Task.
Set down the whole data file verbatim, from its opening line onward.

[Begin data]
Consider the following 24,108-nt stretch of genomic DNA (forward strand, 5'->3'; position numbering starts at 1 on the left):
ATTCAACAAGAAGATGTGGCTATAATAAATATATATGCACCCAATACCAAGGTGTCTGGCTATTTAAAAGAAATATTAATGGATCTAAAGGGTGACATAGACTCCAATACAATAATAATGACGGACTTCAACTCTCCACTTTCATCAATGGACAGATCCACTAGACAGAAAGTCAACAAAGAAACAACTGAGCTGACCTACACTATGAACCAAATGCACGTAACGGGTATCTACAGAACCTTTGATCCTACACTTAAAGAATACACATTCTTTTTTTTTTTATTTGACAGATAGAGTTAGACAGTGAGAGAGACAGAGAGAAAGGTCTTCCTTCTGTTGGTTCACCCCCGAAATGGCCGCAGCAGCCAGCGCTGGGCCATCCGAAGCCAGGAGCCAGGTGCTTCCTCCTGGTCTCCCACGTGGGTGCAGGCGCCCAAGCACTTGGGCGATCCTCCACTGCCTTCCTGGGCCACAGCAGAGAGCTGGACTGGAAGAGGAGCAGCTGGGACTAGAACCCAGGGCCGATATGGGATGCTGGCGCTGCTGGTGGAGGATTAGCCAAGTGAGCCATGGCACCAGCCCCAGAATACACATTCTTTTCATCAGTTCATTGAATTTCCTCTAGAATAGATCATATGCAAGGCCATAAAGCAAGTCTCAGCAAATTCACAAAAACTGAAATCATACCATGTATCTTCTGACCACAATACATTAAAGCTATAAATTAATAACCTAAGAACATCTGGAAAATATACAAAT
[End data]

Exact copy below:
Consider the following 24,108-nt stretch of genomic DNA (forward strand, 5'->3'; position numbering starts at 1 on the left):
ATTCAACAAGAAGATGTGGCTATAATAAATATATATGCACCCAATACCAAGGTGTCTGGCTATTTAAAAGAAATATTAATGGATCTAAAGGGTGACATAGACTCCAATACAATAATAATGACGGACTTCAACTCTCCACTTTCATCAATGGACAGATCCACTAGACAGAAAGTCAACAAAGAAACAACTGAGCTGACCTACACTATGAACCAAATGCACGTAACGGGTATCTACAGAACCTTTGATCCTACACTTAAAGAATACACATTCTTTTTTTTTTTATTTGACAGATAGAGTTAGACAGTGAGAGAGACAGAGAGAAAGGTCTTCCTTCTGTTGGTTCACCCCCGAAATGGCCGCAGCAGCCAGCGCTGGGCCATCCGAAGCCAGGAGCCAGGTGCTTCCTCCTGGTCTCCCACGTGGGTGCAGGCGCCCAAGCACTTGGGCGATCCTCCACTGCCTTCCTGGGCCACAGCAGAGAGCTGGACTGGAAGAGGAGCAGCTGGGACTAGAACCCAGGGCCGATATGGGATGCTGGCGCTGCTGGTGGAGGATTAGCCAAGTGAGCCATGGCACCAGCCCCAGAATACACATTCTTTTCATCAGTTCATTGAATTTCCTCTAGAATAGATCATATGCAAGGCCATAAAGCAAGTCTCAGCAAATTCACAAAAACTGAAATCATACCATGTATCTTCTGACCACAATACATTAAAGCTATAAATTAATAACCTAAGAACATCTGGAAAATATACAAAT